April 7, 2004: A moment with...

Photo by Frank Wojciechowski

Jeffrey Stout *76


Over the years, religion professor Jeffrey Stout *76 has taught Princeton students about how faith is portrayed on the big screen, and he recently participated on a campus panel discussing Mel Gibson’s new film, The Passion of the Christ. This year, Stout is teaching Approaches to the Study of Religion, which incorporates materials ranging from the essays of David Hume to the films of Ingmar Bergman. He has a new book on the role of religious expression in a democracy. Stout spoke recently to PAW’s Mark F. Bernstein ’83.


What did you think of The Passion of the Christ?

I think there are two major spiritual, ethical problems that Passion films face, and the makers of great Passion films think hard about them. The first is the temptation on the audience’s part to want to scapegoat the people who are presented as being responsible for the suffering and death of the innocent party. The second is the temptation on the audience’s part to slip into a form of piety that is actually sadomasochistic voyeurism.

It’s pretty clear that Mel Gibson has not done enough to mitigate the dangers of an anti-Semitic reaction. It’s too bad that he worked harder on complicating the audience’s reaction to Pilate and his wife than he did on complicating the audience’s reaction to the most important Jewish characters. The other issue, sadomasochistic voyeurism, has received a lot less attention, but I think it is at least as important. The great Passion movies, such as Carl Dreyer’s silent film, The Passion of Joan of Arc (1928), use cinematic language to draw attention to the danger inherent in the very activity of focusing on another person’s pain and suffering. And it becomes a major theme in the work of director Alfred Hitchcock – himself a Catholic – in films such as Rear Window (1954) and Psycho (1960).

But isn’t the violence in Gibson’s movie intended to be a metaphorical expression of Christ’s taking on the sins of the world?

We have to keep in mind that this is a Hollywood director, and Hollywood influences are carried forward in his work. The two recent movies that matter most are Gibson’s 1995 film, Braveheart, which upped the ante significantly in the display of violence; and Steven Spielberg’s Saving Private Ryan (1998), in which Spielberg tried to address the pallid kind of patriotism that honors veterans by paying lip service to their sacrifice without really coming to terms with what the nature of their sacrifice was. It was an attempt to portray horror and violence in a way that refuses to let the audience look away in order to teach the magnitude of the soldiers’ sacrifice.

Isn’t there something about The Passion that makes it different from those other movies?

Braveheart is a story about revenge as an appropriate response to injustice and betrayal. Gibson’s The Patriot (2002) does the same thing. In the case of The Passion, we don’t have the explicit nationalist emphasis of Braveheart or The Patriot, but much of the rest of it is there. One would think that the Gospel message centers on the importance of unconditional love and forgiveness as opposed to vengeance. Gibson puts a little of this in, but the main experience of the movie is just the repeated experience of beating, whipping, and torture.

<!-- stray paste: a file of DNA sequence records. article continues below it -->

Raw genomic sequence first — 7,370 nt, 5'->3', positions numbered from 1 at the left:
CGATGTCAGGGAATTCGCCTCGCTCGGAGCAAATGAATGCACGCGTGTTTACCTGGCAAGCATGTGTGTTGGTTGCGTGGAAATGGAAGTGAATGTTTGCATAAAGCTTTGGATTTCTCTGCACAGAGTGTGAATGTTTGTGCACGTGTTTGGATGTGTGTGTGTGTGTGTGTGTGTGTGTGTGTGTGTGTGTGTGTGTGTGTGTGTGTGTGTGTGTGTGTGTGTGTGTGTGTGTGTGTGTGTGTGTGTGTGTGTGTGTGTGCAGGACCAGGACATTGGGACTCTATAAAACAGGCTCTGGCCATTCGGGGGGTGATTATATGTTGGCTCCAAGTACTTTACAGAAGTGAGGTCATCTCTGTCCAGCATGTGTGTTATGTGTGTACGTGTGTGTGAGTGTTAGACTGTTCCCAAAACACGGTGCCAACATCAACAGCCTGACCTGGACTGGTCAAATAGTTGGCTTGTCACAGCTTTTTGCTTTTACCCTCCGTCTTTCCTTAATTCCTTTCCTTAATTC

Does Gibson take liberties with the Gospels?

The Gospel accounts of the torture and beating of Jesus occur in just a couple of passages in Mark that have parallels in Matthew. Early Christian spirituality did not dwell on the suffering of Jesus to anything like the extent that it dwelt on the religious significance of his death and resurrection. So this movie takes material that is very slight and expands it through a massive use of religious imagination.

In your new book, Democracy and Tradition (2003), you sketch the proper role of religious discourse in a democracy. What is that role?

All citizens should feel free to express the premises on which they base their political conclusions as fully as they wish, consistent with civility and justice. But I take very seriously the First Amendment’s stress on the importance of prohibiting the establishment of a state religion. And I think that public officials, when they are speaking for the people, should be extremely cautious about implying that the people as a whole are religious in one way or another.

I got started by thinking about what was happening to people who would have become civil rights activists if they had come of age politically when I did, in the ’60s. It seemed clear that when they got to college, most were exposed to a kind of liberal secularism that told them religion was best kept completely out of public discourse. This caused two reactions. A bunch became liberal secularists and suppressed whatever religious thoughts might have brought them to the political process in the first place. Others reacted negatively and became religious traditionalists. So the core of my book is a detailed discussion of liberal secularism and the new forms of religious traditionalism. I’m trying to articulate a vision of democracy that will allow all citizens, religious and not, to feel like full-fledged members who do not have to give up their own conception of their integrity in order to participate.


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